There are lots of places to explore around Vila Real but one to make top of your agenda is Cacela Velha. It is a very small village with a handful of typically Algarvean whitewashed houses around a Church and a fort situated on the waterfront just past Manta Rota (heading west from Vila Real - it is signposted from the N125). There isn't a lot to do there it has to be said, but the village and the views are truly delightful. There are a couple of restaurants if you want to linger for a while - the one on the right just as you come into the village has an upstairs terrace giving great panoramic views across the beaches of Manta Rota and Monte Gordo to Vila Real all set against a backdrop of lush green countryside. About the only sounds 'disturbing' the total peace and quiet are from the birds and a few chickens!
Vila Real de Santo António - History
The origin of the town was as a small fishing port and dates back to Phoenician times when the "Conii" tribe populated the area. Due to the topographical flatness of the area the neighbouring hill of Castro Marim lent itself to a stronger location to fortify. This frontier town with Spain was especially designed and rebuilt after the terrible earthquake of 1755 by the Marquês de Pombal, an very influential Royal Minister in the 18th Century who redesigned the centre of the City of Lisbon due to the same earthquake.

Vila Real de Santo António - Description
Today, these townhouses around the main square are showing serious degradation with the passing of time. With the construction just to the north of the town of a new bridge in 1991 across the River Guadiana provides rapid connecting with Seville and the rest of Spain. The obvious diminishing of the popularity of this town will have further effect if steps are not shortly taken. Between the town and the Ocean is a popular beach resort area named Monte Gordo that offers the tourist kilometres of sea washed beach lined with a pine forest and safe bathing.

The population of approximately 14,000 inhabitants tend to gain their living either working in the tourist industry, fishing, or, trading across the river with their Spanish neighbours. Attached to the Town Hall is a small but interesting museum which is mainly focused on the designs for tins for packaging in the fishing industry. It is a very pleasant and relaxing experience to cross the river by the original ferryboats and visit the Spanish town of Ayamonte. Visitors can take a boat trip upriver to the charming small unspoilt Portuguese town of Alcoutim.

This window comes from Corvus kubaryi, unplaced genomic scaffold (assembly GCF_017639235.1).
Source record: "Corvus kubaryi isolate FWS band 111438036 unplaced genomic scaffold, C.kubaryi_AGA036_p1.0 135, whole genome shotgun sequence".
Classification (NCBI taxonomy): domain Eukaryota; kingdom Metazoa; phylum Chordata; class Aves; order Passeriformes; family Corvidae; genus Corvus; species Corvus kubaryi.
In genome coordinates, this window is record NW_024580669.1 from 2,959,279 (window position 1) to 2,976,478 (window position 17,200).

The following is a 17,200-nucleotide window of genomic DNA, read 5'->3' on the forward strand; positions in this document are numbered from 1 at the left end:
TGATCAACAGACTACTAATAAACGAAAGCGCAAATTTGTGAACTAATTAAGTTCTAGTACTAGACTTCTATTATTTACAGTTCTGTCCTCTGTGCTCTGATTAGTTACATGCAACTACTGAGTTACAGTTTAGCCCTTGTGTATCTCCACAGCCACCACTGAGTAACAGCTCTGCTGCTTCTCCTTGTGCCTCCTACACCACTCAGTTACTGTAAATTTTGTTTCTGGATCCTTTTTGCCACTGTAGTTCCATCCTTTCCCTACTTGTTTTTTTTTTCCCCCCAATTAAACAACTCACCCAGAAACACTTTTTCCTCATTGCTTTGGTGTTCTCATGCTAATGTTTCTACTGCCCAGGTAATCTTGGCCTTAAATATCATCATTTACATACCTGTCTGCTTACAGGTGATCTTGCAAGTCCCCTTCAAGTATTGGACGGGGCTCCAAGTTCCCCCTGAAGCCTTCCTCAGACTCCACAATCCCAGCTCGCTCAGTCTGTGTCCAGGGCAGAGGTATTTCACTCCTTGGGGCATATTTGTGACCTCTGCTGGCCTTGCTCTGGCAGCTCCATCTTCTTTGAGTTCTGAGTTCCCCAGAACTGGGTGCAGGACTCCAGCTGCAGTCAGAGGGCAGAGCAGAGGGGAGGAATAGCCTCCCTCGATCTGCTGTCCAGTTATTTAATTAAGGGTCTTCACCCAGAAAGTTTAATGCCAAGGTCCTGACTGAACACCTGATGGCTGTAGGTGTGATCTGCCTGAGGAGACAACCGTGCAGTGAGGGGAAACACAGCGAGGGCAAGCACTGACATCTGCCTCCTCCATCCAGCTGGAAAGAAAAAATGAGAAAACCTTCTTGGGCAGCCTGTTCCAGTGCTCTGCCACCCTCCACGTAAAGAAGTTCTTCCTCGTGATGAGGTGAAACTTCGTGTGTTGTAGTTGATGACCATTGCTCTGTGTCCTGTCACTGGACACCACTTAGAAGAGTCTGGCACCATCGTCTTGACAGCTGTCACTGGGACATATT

Vila Real de Santo António - Nearby Locations
North of Vila Real de Santo António is Castro Marim that due to its location has played a considerable part in the history of Portugal. This later town was originally chosen as the founding headquarters in 1319 of the 14th Century movement of the Order of Christ. Although the buildings are now in ruins from the effects of the 1755 earthquake it still has the unusual feature of having a castle built within a castle. In the 17th Century a stronger and more defensive stronghold was built on a hilltop just to the north that also still remains. The castle acted as a well-known haven to escapees in the early days from the Spanish Religious Inquisition until the Portuguese also introduced their own Religious Inquisition. From the walls of the castles the view is to the south across the flat lands that are now a nature reserve for birds and plants and this area is known as the Reserva Natural do Sapal.

Near to Vila Real de Santo António are the holiday destinations of Manta Rota, Monte Gordo and Praia Verde, all purpose built to provide accommodation for visitors to the long sandy beaches.See map Vila real de Santo Antonio.
Inland, and up river is the interior small unspoilt administrative town of Alcoutim with its ruins of two castles that date back to the Moor occupation of the Algarve, and of which one that is even older dating back at least 1000 years. The King Dinis rebuilt the main castle in 14th Century but it was liberated from Moor occupation in 1238. This small town looks across the River Guadiana at the Spanish town of Sanlúcar and has a local museum. It was at this town that Dom Fernando I signed in 1371 an important Peace treaty with Don Henrique II de Castile. Even further up river is the town of Mértola with its 13th Century castle ruins. The Phoenicians founded this historic town as an inland port, later successfully used by both the Romans and Moors. Perched on a high spur overlooking the River Guadiana this town has many vestiges of the past and a museum housing one of Portugal's best collections of Islamic art.

Back on the coast the small beachside village of Cacela-a-Velha dates back to Phoenician times and has an 18th Century Fort that overlooks a small natural lagoon between itself and the protecting sandbar